Capital Goods: April 2012
Debt and taxes
James Madison got it right. Dealing with taxes, it’s difficult to separate self-interest from the public interest. At the nation’s founding, he wrote that their apportionment could tempt lawmakers to “trample on the rules of justice. Every shilling with which they overburden the inferior number is a shilling saved to their own pockets.” By “inferior number,” he meant constituencies under-represented in a legislature.
Madison’s remedy to this inclination toward self-interest was a diverse, representative form of government. (OK, so his definition of diverse might not equal our own. Nonetheless, in his day, putting a Pennsylvania Quaker merchant in a room with a Virginia Anglican tobacco farmer would have led to some diverse opinions.) I suppose it is in the eye of the beholder as to how well the remedy has worked. What is true — whether in 1787 or today — is that when you are the one paying the taxes, they can seem awfully burdensome. And once that money leaves your pocket, it is not always easy to see the benefits.
That cost-benefit equation is being discussed a lot these days regarding unemployment-insurance taxes in North Carolina. Unfortunately for state businesses, a big part of the benefits have already accrued. The costs, escalating after three years of high unemployment, are just now coming due. That’s because North Carolina has borrowed $2.7 billion from the federal government for unemployment benefits. Now, the money has to be repaid.
So far, policymakers in Raleigh have been content mostly to sit and chew on just how to do it. State legislators instructed the Department of Commerce, which was recently given authority over the state’s unemployment-benefits system, to study the question. House Speaker Thom Tillis decided to have a separate task force examine fraud — estimated to be $170 million a year — in the system. But those studies won’t change the reality facing employers, workers and decision makers. Only three real options exist: Employers are going to have to pay more taxes, general taxpayers are going to have to pitch in, or the length of time recipients get unemployment benefits must be cut.
The unemployment-insurance tax is a dedicated tax. Employers pay it, and the money goes only to pay out unemployment benefits. The arrangement protects the money and, in times of plenty, has led to surpluses and cuts in the tax. It also has put the onus on employers to repay the debt. With no action by legislators last year, the tax rose automatically in January, by $7 per worker per year, due to the debt. More automatic increases loom unless one of those other options is taken.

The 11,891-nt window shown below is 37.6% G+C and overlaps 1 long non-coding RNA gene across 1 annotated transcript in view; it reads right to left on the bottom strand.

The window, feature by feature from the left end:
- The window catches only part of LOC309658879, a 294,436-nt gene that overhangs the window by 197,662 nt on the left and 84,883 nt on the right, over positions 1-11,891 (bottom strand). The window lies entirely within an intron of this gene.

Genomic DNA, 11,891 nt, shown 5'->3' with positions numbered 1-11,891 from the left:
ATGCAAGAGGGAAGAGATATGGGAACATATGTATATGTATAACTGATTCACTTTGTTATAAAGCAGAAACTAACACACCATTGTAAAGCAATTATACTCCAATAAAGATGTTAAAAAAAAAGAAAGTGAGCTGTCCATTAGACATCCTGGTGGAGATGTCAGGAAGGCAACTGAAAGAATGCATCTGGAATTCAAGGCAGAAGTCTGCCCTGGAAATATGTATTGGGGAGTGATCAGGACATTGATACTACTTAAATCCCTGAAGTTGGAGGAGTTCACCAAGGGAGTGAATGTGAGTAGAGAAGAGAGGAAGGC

As for putting general taxpayers on the hook, it’s hard to imagine that flying politically when school teachers are being laid off and college tuition is increasing three times the rate of inflation. In these days of tight budgets, you won’t find half a billion dollars lying around in some state agency’s untapped account. Even if you did, legislators would hear plenty of hollering from all kinds of folks if they started using general operating revenue, from sources such as sales and income taxes, to repay the unemployment debt. Some of the yelling would be about how legislators cut the unemployment-insurance tax four times during the 1990s, which seemed the right thing to do then. With the state’s jobless rate low, the tax was generating a surplus. Still, when bad times came, the surplus dried up, and those cuts ultimately contributed to the debt.
North Carolina is hardly alone. Thirty states have borrowed more than $44 billion from the feds to pay out unemployment benefits. As the debt mounted, several decided that the way to get ahead of the curve and begin repaying the debt was to reduce the duration of benefits. Most states, including North Carolina, traditionally paid 26 weeks of benefits. (More recently, workers could qualify for 53 additional weeks through a federal program.) Last year, Arkansas and Illinois reduced benefits to 25 weeks. South Carolina, Michigan and Missouri cut back to 20 weeks, and Florida reduced the time to as little as 12 weeks, depending on the unemployment rate.
There is little doubt that business groups here will push state legislators to follow suit. Maybe, if the economy and employment numbers keep improving, the pushback won’t be so great. As the debate begins in earnest, it’s worth recalling the benefit of these benefits. When most of this debt was piling up — back when the economy really stank in 2009 and 2010 — those unemployment checks kept people in their homes and allowed them to keep spending. That money circulated through the economy and prevented a bad situation, for everyone, from getting worse.
Scott Mooneyham is editor of The Insider, www.ncinsider.com. Email him at firstname.lastname@example.org.